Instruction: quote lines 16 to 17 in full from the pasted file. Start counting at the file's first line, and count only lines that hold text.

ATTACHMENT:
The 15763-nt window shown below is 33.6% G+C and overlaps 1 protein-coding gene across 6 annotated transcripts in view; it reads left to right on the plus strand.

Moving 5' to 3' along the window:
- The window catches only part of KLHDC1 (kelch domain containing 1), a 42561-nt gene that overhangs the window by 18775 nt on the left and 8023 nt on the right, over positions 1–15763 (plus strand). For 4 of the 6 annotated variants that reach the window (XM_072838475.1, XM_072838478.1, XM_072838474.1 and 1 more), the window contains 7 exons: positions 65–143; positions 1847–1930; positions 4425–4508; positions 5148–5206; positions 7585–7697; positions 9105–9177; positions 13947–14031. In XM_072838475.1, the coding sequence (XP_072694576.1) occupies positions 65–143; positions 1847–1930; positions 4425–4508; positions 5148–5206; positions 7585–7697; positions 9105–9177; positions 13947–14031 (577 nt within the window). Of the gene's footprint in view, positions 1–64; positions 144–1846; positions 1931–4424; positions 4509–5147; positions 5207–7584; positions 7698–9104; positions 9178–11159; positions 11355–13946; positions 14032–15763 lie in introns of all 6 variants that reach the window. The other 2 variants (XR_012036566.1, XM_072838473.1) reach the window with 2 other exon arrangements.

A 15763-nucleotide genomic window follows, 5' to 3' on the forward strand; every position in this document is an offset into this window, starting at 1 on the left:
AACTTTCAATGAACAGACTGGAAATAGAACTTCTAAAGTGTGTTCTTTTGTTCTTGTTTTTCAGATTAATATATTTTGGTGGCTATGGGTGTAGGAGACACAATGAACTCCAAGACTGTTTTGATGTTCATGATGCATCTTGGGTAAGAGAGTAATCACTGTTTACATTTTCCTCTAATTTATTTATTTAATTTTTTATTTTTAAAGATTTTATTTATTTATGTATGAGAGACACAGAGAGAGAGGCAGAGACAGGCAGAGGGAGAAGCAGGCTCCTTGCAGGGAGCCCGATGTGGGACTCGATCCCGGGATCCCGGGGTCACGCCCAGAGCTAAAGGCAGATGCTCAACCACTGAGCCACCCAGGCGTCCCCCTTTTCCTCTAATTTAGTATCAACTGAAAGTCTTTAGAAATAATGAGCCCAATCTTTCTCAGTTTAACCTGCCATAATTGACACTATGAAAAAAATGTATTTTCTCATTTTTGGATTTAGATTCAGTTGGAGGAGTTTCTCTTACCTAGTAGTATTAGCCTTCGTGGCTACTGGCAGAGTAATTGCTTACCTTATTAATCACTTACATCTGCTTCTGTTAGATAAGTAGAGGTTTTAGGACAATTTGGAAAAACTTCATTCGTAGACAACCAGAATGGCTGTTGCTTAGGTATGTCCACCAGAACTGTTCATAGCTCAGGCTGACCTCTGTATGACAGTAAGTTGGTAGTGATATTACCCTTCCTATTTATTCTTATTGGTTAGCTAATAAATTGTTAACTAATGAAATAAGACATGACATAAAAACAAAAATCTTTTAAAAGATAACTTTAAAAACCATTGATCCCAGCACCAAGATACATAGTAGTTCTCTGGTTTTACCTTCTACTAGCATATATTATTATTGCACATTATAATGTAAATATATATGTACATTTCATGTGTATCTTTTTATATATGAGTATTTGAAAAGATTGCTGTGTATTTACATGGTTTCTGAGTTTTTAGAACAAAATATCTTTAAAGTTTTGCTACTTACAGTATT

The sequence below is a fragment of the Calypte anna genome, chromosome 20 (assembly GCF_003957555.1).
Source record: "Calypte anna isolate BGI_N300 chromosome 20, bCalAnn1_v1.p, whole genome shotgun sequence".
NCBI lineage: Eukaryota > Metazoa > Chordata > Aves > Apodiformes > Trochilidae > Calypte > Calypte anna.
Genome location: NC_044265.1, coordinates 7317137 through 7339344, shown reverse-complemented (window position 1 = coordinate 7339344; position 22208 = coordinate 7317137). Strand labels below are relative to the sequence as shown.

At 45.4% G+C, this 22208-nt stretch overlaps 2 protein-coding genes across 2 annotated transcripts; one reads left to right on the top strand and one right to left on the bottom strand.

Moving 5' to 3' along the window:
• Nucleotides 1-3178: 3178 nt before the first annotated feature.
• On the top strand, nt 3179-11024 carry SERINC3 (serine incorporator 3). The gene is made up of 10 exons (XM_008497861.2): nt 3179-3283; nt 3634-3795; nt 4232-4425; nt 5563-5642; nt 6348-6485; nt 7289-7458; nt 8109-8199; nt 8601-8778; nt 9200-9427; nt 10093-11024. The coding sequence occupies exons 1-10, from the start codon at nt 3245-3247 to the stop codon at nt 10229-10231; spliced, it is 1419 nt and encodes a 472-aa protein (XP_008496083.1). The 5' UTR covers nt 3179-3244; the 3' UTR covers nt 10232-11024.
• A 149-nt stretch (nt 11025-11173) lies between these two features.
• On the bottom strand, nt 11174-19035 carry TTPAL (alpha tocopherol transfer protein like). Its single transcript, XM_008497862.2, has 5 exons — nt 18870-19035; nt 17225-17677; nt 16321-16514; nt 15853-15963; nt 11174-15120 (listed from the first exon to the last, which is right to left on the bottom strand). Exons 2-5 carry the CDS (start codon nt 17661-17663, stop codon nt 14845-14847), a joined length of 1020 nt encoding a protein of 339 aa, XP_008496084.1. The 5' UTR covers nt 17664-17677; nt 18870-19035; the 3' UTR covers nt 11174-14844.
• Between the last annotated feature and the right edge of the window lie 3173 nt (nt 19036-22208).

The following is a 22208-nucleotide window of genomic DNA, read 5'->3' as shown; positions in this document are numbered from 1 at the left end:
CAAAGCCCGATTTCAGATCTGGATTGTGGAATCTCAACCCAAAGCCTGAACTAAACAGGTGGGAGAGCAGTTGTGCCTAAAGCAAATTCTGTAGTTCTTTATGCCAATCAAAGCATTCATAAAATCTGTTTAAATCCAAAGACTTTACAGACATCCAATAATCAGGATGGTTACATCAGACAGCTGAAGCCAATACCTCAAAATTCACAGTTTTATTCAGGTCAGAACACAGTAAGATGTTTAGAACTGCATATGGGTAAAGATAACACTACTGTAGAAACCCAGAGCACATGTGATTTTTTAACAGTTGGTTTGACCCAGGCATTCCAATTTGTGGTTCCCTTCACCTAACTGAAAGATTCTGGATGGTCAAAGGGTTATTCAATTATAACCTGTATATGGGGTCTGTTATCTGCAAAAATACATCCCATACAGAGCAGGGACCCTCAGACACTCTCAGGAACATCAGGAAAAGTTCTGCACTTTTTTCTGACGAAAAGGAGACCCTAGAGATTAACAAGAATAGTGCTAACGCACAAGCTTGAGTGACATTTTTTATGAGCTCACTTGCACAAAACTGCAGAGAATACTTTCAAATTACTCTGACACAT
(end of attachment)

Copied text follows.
• Between the last annotated feature and the right edge of the window lie 3173 nt (nt 19036-22208).

The following is a 22208-nucleotide window of genomic DNA, read 5'->3' as shown; positions in this document are numbered from 1 at the left end: